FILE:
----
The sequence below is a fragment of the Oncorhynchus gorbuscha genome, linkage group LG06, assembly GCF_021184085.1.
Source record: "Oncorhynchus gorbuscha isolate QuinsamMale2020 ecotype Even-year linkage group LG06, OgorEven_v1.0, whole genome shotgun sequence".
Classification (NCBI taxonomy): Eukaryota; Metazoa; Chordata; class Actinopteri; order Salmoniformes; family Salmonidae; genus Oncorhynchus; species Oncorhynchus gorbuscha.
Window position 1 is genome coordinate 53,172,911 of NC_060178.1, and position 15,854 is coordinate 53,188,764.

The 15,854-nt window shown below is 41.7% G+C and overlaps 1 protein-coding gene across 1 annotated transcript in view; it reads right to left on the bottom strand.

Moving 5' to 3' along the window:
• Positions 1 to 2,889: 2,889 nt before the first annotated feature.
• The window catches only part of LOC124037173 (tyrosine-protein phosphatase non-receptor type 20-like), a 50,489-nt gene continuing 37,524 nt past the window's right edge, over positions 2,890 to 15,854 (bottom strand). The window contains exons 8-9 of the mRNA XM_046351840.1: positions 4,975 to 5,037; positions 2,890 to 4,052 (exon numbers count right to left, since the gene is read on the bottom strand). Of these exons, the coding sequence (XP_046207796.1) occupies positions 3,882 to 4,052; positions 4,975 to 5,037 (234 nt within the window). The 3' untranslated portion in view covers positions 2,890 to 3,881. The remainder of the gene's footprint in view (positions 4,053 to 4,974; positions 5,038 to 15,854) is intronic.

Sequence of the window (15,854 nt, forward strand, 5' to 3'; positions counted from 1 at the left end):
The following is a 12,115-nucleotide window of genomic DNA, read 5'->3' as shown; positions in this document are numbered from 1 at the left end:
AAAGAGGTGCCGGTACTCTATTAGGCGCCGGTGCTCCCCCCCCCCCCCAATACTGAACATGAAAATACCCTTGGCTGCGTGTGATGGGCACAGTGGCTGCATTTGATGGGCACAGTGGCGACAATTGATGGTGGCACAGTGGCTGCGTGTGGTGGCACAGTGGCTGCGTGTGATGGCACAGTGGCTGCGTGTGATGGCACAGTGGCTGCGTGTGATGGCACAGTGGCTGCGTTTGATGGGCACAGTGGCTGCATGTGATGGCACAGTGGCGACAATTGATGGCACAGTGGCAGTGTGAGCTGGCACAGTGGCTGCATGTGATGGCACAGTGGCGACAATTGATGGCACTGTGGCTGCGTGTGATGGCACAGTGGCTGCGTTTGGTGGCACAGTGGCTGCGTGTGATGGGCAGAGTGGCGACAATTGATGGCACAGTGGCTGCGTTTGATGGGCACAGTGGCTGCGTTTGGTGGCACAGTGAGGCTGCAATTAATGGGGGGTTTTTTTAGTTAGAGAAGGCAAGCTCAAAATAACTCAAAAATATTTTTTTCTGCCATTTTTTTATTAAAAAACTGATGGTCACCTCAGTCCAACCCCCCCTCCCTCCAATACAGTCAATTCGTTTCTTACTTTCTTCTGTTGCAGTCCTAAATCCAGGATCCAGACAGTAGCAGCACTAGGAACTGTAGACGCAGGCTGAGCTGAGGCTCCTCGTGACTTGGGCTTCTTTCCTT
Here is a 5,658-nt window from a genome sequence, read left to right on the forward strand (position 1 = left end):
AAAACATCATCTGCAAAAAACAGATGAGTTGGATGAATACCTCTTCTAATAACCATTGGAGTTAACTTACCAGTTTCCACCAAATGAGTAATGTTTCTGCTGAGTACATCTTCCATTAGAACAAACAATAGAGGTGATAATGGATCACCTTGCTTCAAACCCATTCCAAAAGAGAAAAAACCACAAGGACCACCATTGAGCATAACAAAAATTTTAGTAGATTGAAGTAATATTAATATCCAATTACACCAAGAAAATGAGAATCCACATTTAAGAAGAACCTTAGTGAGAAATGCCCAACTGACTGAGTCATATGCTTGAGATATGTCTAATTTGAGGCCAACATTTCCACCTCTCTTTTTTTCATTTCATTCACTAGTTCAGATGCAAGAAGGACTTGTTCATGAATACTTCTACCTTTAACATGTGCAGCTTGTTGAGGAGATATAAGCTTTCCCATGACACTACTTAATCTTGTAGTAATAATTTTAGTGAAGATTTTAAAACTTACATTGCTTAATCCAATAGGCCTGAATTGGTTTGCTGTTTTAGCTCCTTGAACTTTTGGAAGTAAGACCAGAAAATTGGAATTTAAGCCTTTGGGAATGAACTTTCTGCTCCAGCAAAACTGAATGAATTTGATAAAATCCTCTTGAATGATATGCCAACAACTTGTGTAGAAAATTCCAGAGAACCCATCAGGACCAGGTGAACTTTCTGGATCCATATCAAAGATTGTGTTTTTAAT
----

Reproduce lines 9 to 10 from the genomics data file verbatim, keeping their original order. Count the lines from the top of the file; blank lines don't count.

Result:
Sequence of the window (15,854 nt, forward strand, 5' to 3'; positions counted from 1 at the left end):
The following is a 12,115-nucleotide window of genomic DNA, read 5'->3' as shown; positions in this document are numbered from 1 at the left end: